After introducing himself to the California Senate’s Labor Committee, Alan Smith produced a number of bids from his company.
Each job had been lost to a contractor showing a workers’ compensation exemption, he explained to the assembled lawmakers.
The president of Alan Smith Pool Plastering in Orange, Calif., estimates that he’s already lost $1.5 million in business this year to the underground economy.
“How do you run a plastering company with no employees?” Smith asked a day after his June 23 testimony highlighting the impact of unlicensed and illegitimate contractors.
“We’re dying on the vine, and I have to come up here and beg [legislators] to enforce the law,” he added.
Smith’s five-minute, off-the-cuff presentation before committee members preceded a meeting with the governor’s top policymakers to further promote AB 2770. This proposed legislation would establish standards that trigger an audit of wages, hours and working conditions of employees in an effort to crack down on the underground economy.
While lawmakers seek to galvanize support in Sacramento, Smith now will work to develop a coalition of affected trade groups and associations to lobby on behalf of AB 2770’s passage.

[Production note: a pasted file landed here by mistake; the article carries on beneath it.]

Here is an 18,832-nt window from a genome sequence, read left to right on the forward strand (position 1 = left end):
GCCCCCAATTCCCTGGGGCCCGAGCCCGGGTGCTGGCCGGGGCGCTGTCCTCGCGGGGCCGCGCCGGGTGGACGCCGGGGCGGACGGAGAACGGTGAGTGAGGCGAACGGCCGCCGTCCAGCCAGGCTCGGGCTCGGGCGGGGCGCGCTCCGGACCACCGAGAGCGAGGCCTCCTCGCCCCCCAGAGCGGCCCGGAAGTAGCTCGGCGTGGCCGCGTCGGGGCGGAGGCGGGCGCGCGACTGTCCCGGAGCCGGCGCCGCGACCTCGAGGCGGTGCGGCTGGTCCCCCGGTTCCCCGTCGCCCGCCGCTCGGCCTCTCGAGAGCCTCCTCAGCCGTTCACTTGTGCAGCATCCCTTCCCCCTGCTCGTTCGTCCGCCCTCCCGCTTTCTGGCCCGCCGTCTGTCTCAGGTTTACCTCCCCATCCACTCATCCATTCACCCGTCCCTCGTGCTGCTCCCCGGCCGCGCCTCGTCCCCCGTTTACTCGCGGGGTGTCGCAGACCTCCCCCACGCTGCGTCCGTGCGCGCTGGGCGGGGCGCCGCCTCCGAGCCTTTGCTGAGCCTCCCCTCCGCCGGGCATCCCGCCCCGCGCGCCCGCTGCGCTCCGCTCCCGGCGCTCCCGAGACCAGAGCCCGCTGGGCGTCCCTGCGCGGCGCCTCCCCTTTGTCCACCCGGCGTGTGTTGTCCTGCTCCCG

Currently, at least 60 percent of subcontractors in the state’s pool industry likely are operating illegally, Smith estimated. As a result, his firm’s profit margins have shrunk by two-thirds over the past few years, he said.
“I’m losing bids by 10- or 15 percent because these other guys aren’t paying overtime or workers’ comp. insurance,” Smith explained. “Trendwise, I think that in three to four years, guys like me will be out of business, or only doing commercial work. It’s just not sustainable.”
Approximately eight months ago, a pair of state assembly members — Bill Monning, D-Santa Cruz, and Bill Berryhill, R-Modesto — took up the issue after meeting with Smith. They subsequently introduced AB 2770 to help prop up legitimate businesses.
The bill also would provide revenue for a state looking at a $19 billion budget crisis. The underground economy is estimated to generate up to $150 billion a year, much of it untaxed.
“We need to prove that no community is a haven for people who are breaking the law,” Monning said. “If we could do some high-profile enforcement actions, it’s going to drive some of these guys out of town, and it would send a strong message. But until people in authority are willing to really put that spotlight on the problem, it’s going to persist and grow.”
Resistance to the bill has come primarily from the California Chamber of Commerce and the Small Business Association, Monning said. The organizations voiced concern that it could be misused against law-abiding employers.
In response, Monning pointed out that the bill clearly targets those in the underground economy who flagrantly defy the law, as opposed to “employers who commit minor or inadvertent violations of existing law.”